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Will Google go the way of Microsoft? 22.10.2020

An unprecedented lawsuit against Google has echoes of past efforts to rein in tech giants like Microsoft and Apple. Attempts to enforce antitrust laws have left some players in the dust, while others are fighting back.

The antitrust lawsuit brought this week by the US Department of Justice (DOJ) against Alphabet Inc.’s Google is an unprecedented challenge to the dominance of global technology giants. 

The suit — which alleges the firm has gained a monopoly by unlawfully paying phone manufacturers to make Google Chrome the default browser on mobile phones — is likely just the beginning. Earlier this month, a report from the US House Judiciary Committee called for vast changes to US antitrust law after concluding that Google and fellow US tech giants Apple, Amazon, and Facebook were abusing their market dominance. More suits against Google are also expected. 

The tech crackdown has gained momentum in Europe as well. On Wednesday, the European Parliament overwhelmingly backed plans to develop the “Digital Services Act,” legislation that seeks to significantly rein in tech giant’s power in the EU. 

The landmark lawsuit against Google is the latest in years of mounting government attempts to enforce antitrust laws against digital firms that once were scrappy start-ups but have rapidly developed into global powers with the potential to stifle competition and innovation. 

DOJ vs. Microsoft

In this groundbreaking 1998 case, the DOJ accused computer and software firm Microsoft of making it difficult for PC manufacturers and users to use web browsers other than Microsoft’s Internet Explorer, which came pre-installed on all Microsoft computers. The DOJ argued that Microsoft’s “bundling” of its web browser software with its operating system was the source of the company’s wild success — and that the move amounted to an unlawful monopolization, according to US antitrust law established in 1890.

Microsoft said that the two products belonged together. The company went on to win an appeal on the ruling, which would have required Microsoft to break up its business into two separate entities, one for software and one for operating systems.

In the end, the DOJ opted for a settlement with Microsoft that kept the company intact, with the tech company instead agreeing to share details of its computing interfaces with competitors.

Following the lawsuit, Microsoft ultimately fell behind other tech companies, fumbling the transition to mobile and losing to Google in the race for web browser dominance. The DOJ’s new case against Google draws directly from the Microsoft case, but with a narrower focus that could have a better chance of winning against appeal.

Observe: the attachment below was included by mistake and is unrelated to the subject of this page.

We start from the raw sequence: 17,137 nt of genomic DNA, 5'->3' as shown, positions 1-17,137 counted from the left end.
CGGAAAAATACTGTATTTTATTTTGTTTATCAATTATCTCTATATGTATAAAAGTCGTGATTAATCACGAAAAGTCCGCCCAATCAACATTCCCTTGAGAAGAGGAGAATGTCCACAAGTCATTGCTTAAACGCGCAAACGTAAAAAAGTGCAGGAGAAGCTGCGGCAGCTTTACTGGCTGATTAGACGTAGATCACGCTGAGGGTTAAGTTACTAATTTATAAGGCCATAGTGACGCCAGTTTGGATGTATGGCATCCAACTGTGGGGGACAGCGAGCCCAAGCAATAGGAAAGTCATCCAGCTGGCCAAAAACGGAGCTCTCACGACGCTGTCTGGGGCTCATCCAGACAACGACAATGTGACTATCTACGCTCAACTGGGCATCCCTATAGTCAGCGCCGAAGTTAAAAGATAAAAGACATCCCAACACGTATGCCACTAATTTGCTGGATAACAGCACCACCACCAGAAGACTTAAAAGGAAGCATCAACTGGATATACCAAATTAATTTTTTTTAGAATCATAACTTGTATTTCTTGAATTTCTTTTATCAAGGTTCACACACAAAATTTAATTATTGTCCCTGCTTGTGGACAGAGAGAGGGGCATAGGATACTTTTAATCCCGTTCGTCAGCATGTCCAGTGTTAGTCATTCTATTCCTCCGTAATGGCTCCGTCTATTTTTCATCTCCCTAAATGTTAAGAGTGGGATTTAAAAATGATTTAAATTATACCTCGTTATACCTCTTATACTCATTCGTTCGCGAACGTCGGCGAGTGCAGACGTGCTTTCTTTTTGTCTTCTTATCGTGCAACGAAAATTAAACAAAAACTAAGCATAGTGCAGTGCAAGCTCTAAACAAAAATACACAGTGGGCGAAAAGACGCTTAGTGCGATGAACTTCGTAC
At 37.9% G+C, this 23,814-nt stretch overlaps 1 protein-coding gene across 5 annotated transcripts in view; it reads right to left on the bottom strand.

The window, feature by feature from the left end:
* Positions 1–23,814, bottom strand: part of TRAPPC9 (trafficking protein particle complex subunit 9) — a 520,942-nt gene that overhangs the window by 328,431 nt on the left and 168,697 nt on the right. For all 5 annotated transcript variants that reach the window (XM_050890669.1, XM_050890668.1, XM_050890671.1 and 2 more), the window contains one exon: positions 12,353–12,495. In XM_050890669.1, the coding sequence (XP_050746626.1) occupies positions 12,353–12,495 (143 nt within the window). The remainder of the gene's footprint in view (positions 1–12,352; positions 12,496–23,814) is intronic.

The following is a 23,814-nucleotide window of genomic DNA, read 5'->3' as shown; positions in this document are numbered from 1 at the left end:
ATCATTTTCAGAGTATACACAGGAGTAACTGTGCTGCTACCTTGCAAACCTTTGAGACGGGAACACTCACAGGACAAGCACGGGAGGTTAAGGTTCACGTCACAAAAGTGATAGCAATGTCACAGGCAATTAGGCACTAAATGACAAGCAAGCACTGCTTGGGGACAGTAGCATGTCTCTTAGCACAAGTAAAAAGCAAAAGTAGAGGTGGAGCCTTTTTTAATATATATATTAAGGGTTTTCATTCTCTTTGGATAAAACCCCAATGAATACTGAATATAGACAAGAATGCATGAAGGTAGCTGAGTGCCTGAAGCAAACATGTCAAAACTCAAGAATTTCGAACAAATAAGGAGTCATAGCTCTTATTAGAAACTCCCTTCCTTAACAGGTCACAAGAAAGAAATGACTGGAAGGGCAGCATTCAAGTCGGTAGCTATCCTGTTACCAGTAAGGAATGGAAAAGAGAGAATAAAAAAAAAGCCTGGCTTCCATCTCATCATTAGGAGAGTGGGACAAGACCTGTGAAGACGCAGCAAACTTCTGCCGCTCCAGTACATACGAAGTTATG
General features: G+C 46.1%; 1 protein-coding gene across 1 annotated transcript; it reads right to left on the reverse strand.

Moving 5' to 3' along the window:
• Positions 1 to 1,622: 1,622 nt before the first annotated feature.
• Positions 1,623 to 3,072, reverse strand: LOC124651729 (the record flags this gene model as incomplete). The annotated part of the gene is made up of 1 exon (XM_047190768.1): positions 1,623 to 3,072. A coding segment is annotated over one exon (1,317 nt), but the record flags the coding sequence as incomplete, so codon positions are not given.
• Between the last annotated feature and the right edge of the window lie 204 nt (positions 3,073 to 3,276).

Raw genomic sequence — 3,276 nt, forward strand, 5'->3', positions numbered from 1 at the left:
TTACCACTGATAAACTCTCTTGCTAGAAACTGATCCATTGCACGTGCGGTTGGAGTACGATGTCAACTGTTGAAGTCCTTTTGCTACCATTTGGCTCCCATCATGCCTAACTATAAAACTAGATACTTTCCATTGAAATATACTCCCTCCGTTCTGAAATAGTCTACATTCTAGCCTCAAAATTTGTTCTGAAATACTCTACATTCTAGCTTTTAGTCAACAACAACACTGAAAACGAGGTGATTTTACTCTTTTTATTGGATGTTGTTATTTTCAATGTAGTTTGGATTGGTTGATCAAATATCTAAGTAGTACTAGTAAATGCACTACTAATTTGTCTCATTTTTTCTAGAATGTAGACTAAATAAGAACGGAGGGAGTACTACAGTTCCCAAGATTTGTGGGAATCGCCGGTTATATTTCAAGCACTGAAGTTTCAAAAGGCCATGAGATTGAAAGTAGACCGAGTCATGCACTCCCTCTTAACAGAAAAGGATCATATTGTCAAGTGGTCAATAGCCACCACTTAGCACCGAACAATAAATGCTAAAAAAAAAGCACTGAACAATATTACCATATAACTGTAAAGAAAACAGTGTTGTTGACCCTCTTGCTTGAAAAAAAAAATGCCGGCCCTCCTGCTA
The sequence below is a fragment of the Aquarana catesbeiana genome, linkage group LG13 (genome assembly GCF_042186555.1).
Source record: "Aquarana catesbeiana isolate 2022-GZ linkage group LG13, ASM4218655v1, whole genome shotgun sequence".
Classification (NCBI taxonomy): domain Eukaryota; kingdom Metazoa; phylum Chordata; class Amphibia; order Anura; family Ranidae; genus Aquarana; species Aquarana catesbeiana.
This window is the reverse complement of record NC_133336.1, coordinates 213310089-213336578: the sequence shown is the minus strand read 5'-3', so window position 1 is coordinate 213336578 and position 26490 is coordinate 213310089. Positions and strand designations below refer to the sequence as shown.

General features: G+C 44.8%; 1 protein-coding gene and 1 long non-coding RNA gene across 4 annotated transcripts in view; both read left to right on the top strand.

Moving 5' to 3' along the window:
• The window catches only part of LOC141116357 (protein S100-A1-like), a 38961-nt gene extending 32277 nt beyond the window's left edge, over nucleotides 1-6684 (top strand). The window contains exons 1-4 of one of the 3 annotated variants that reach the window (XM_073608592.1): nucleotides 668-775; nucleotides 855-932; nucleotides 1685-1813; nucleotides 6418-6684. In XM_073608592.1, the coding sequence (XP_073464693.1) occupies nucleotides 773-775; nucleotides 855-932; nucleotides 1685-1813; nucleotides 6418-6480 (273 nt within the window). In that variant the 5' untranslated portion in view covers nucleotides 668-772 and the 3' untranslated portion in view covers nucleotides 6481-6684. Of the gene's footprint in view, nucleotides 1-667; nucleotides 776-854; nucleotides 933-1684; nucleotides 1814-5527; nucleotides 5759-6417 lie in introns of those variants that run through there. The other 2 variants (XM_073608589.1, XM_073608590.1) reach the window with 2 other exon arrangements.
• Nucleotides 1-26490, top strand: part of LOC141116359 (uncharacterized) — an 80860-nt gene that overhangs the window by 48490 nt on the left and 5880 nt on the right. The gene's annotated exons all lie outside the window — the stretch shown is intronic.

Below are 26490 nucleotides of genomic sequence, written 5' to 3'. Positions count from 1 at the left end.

EU vs. Microsoft

The EU followed through with a Microsoft lawsuit of its own in 2004, fining the American firm nearly half a billion euros for abusing its “near monopoly” status to crush the competition in markets for digital media players and low-end servers.

Microsoft was ordered to make several changes, including offering a version of Windows without its digital media player. The EU antitrust authority also required Microsoft to share its interface code with rival companies, so that competitors could ensure “full interoperability” with the Windows operating system.

  • Microsoft Media Player - IT-Unternehmen l Strafen (Imago/H. Rudel)

    EU: the great antitrust busters

    Microsoft tread the Windows ledge

    In 2004, the European Commission finished a five-year investigation into Microsoft and concluded that the US tech giant had exploited a monopoly on PC operating systems. The fine was €497 million ($579 million). Within 90 days, Microsoft was obliged to offer a Windows product without its ‘Mediaplayer’ product.

  • Microsoft (picture-alliance/AP Photo/T.S. Warren)

    EU: the great antitrust busters

    Another blow for Bill and Co

    In 2007, the European Commission went for Microsoft again, this time imposing a fine of €900 million. The reason was that they reckoned Microsoft had charged competitors unjustifably high license fees to avail of technical information. This violated previously agreed EU requirements.